Where money is concerned, Daesh has plenty of it. This is thanks to some private donors, of course, but also – and this is important – as a result of pursuing the logic of territorial conquest. Thus, Daesh has managed to get hold of astronomical sums on the ground. During the "robbery" of the only central bank in Mosul, for example, the war chest seized was estimated to have been as high as 313 million euros. But banknotes and gold are not the only source of Daesh's wealth – oil and American military equipment taken from the Iraqi army have also played a decisive role.
5. The use of seduction and colonial reminders
Whilst establishing itself in a given territory, Daesh ultimately seeks to transcend its Sunni/Arab/Middle Eastern character. It wants to address a world community. In order to do so, it has adopted a Universalist discourse. As Paul-Jean Luizard assures us, this conflict is not between "East and West" but between Daesh's vision of Islam and the non-believers. This takes into account the fact that in Islam "everybody is welcome, even blonde Europeans of Catholic origin, just as non-believers include both Arabs and bad Muslims."
What better way to reach the maximum number of people than to, once again, stir the highly sensitive subject of colonial frustrations? By disregarding the borders inherited from a colonial past, Daesh makes symbolic use of certain historic elements to its own advantage. As Paul-Jean Luizard explains, Daesh "touch on a theme which 'speaks' to people in countries such as France, Great Britain or the United States. By presenting Muslims as eternal victims of a dominant non-believing West, it crystallises a diffuse feeling of injustice held by some young people."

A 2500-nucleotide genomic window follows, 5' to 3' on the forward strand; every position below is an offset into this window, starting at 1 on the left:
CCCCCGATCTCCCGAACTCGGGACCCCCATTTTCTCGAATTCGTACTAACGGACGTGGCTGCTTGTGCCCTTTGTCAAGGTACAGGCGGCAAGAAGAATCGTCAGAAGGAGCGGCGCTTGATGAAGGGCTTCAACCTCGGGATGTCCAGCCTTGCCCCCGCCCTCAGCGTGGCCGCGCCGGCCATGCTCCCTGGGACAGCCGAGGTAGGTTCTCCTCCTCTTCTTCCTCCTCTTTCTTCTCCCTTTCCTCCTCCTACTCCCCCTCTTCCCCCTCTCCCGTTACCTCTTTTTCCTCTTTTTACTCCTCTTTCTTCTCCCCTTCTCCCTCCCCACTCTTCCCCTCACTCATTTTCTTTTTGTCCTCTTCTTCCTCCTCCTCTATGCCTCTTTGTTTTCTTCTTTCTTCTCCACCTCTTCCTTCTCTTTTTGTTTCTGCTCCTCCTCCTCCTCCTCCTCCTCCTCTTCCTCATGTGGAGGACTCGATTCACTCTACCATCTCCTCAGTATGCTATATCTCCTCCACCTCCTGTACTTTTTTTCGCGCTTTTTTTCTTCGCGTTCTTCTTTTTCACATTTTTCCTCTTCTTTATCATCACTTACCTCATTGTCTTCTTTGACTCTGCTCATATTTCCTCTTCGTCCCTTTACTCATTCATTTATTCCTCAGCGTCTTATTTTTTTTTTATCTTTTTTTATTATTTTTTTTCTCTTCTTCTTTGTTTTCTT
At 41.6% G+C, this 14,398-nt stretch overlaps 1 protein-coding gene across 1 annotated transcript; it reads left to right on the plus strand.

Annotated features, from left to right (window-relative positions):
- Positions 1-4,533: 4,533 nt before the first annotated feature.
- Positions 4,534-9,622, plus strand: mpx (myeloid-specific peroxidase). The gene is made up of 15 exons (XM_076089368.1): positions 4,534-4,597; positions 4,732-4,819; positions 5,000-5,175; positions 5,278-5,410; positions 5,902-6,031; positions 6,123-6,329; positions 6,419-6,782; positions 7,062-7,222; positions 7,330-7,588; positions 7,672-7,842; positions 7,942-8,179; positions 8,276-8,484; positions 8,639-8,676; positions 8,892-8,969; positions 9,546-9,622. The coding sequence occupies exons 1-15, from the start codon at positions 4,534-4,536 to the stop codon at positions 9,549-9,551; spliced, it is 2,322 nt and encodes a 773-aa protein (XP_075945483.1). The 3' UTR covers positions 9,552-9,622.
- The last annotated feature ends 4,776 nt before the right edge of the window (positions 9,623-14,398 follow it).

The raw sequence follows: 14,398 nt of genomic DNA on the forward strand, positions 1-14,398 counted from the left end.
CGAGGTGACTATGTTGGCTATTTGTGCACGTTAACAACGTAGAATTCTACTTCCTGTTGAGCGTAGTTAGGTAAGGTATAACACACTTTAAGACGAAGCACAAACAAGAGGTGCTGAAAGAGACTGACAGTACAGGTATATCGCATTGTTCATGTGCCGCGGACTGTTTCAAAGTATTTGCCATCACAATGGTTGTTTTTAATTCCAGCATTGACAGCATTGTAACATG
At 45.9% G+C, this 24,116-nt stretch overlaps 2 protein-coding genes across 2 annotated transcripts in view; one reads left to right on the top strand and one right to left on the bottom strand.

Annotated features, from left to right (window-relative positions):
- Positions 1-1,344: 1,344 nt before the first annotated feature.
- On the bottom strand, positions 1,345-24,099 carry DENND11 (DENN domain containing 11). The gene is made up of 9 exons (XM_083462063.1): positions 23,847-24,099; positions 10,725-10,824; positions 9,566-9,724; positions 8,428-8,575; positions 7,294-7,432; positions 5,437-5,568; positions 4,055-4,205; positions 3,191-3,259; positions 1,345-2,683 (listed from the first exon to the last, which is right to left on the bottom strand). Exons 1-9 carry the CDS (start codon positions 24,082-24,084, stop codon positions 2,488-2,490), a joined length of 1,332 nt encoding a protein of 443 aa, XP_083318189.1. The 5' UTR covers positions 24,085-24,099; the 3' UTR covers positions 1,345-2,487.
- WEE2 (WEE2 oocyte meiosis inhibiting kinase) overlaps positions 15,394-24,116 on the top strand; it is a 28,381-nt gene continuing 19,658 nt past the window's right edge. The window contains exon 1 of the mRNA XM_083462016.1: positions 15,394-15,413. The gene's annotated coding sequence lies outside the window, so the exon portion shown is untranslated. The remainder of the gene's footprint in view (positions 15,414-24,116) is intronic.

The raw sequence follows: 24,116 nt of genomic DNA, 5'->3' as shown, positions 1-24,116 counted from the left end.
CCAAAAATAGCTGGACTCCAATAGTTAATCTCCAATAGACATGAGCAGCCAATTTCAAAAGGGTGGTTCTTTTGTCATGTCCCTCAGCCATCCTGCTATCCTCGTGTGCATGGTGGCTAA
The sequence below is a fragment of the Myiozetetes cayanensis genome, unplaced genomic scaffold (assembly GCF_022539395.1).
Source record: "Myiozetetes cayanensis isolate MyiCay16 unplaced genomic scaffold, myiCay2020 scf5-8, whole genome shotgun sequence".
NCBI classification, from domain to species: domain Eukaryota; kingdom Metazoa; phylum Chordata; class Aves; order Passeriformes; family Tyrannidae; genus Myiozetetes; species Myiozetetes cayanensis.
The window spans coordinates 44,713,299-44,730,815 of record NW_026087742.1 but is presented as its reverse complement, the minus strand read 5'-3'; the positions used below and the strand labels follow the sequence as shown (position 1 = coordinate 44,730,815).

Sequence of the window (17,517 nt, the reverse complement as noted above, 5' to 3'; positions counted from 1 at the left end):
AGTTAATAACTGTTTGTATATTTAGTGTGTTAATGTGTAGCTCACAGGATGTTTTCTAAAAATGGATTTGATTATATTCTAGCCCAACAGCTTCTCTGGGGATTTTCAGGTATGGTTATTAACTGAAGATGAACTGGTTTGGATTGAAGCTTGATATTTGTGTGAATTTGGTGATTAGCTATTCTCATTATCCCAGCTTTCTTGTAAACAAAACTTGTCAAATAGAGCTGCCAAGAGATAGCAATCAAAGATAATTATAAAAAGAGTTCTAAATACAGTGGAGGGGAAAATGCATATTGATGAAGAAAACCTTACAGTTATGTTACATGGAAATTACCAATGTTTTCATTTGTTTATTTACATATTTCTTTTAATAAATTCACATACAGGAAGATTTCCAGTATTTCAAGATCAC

"Not falling into the trap"
Today we know the horror of Daesh. There is no doubt about that. But, as Luizard warns, the important thing is not to fall into its "trap". A year ago, when his book was published, the historian was concerned about the fact that, strictly speaking, the coalition against Daesh had "no political perspective to offer to the people who have joined [the jihadi group]". We are forced to admit that the situation has hardly changed today.
Yet we know that, with or without a military victory, a long-term peace solution is unthinkable if the roots of the rise of Daesh are not taken into account. As Luizard wonders: "When [the French Foreign Minister] Laurent Fabius speaks of helping the government of Baghdad to re-establish its sovereignty, does he realise that this is certainly the very last thing that the inhabitants of Mosul, Tikrit and Fallujah want?"
The same thing can be said on the subject of Bashar al-Assad, the famous "lesser evil" that is starting to become more palatable than the "greater" one. In this new war against terrorism it is essential, according to Luizard, not to forget that "in reality, Daesh derives its strength only from its adversaries' weakness."